For well over a decade, The Simpsons has been the one program even marginally safe for families on Fox’s Sunday night lineup. But this fall, the series will trash its own reputation and legacy – by doing a “cross-over” episode with Seth MacFarlane’s graphic and grotesque Family Guy.
While always characterized by sharp, irreverent humor and a satirical perspective, over its more than two decades The Simpsons has also demonstrated a substantial amount of that difficult-to-define quality known as “heart.” No matter how they may frustrate one another, dumb dad Homer, obnoxious brat Bart, brainy Lisa, and the rest have simultaneously served as a satire skewering the traditionally sappy sitcom family, and just as often such a family themselves. Too, the program’s messages about the importance of relating to a wider community have been appreciated by many, as has the show’s clever writing.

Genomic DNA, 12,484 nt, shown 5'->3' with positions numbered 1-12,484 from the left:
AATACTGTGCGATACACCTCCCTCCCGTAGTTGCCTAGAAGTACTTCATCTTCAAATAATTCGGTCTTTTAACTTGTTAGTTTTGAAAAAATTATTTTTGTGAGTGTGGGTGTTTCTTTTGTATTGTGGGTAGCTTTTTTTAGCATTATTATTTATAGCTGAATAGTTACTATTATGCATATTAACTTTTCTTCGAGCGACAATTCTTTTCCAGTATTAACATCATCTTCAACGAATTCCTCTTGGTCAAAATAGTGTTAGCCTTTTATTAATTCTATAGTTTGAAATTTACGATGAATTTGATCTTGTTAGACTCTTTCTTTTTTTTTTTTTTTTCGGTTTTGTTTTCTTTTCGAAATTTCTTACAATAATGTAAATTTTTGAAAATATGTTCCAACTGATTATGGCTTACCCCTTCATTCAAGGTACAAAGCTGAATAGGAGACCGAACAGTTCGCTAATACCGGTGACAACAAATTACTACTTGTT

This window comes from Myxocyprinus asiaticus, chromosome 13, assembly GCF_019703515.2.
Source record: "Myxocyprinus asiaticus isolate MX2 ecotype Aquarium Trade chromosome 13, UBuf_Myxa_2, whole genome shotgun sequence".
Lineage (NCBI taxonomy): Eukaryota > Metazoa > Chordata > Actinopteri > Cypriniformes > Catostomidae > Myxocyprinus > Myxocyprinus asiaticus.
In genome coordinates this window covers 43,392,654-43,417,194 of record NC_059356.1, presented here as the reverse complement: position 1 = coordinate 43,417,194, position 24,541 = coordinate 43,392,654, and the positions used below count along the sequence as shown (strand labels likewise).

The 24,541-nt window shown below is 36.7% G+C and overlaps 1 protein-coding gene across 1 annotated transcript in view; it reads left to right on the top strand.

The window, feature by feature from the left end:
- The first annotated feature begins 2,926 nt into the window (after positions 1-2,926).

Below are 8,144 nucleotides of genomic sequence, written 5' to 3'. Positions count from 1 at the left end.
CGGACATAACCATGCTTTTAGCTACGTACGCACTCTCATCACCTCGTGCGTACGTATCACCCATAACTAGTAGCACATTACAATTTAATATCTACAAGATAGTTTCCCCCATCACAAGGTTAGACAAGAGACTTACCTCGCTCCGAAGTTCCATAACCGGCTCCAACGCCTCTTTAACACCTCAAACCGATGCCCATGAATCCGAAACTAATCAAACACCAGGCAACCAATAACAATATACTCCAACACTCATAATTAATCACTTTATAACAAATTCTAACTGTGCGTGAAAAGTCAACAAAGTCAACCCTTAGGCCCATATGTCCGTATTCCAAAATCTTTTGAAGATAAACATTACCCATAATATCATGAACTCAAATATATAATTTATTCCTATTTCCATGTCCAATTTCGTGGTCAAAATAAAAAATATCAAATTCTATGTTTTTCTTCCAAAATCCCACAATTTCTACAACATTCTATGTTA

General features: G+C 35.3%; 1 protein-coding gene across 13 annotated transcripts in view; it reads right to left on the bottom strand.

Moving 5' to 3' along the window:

In nearly every way, Seth MacFarlane’s Family Guy (and its nearly-identical clones American Dad and The Cleveland Show) has been the antithesis of The Simpsons. While both feature a family, there the similarities end. Family Guy cannot be characterized as satire; it is little more than an excuse for toilet humor, gross-out graphic sex gags, and explicit violence. And while The Simpsons has devoted entire episodes to cleverly satirizing pop-culture trends, Family Guy’s version of “satire” consists of quick “cut-aways” which turn popular icons into semi-pornography or worse. In fact, MacFarlane’s shows have often been criticized as being inferior rip-offs of The Simpsons.
But this fall, The Simpsons will begin its 25th season. After 25 years, no doubt Fox is concerned that its longest-running program is no longer sufficiently “edgy”; and, after having paid MacFarlane $100 million for his mean-spirited bigotry and toilet humor, it is certain that Fox wants to get its money’s worth -- hence, the forced alliance between the two former rivals. But it is a pity that Fox is so creatively bankrupt that the best idea it can come up with is to trash its one remaining family-friendly Sunday night program.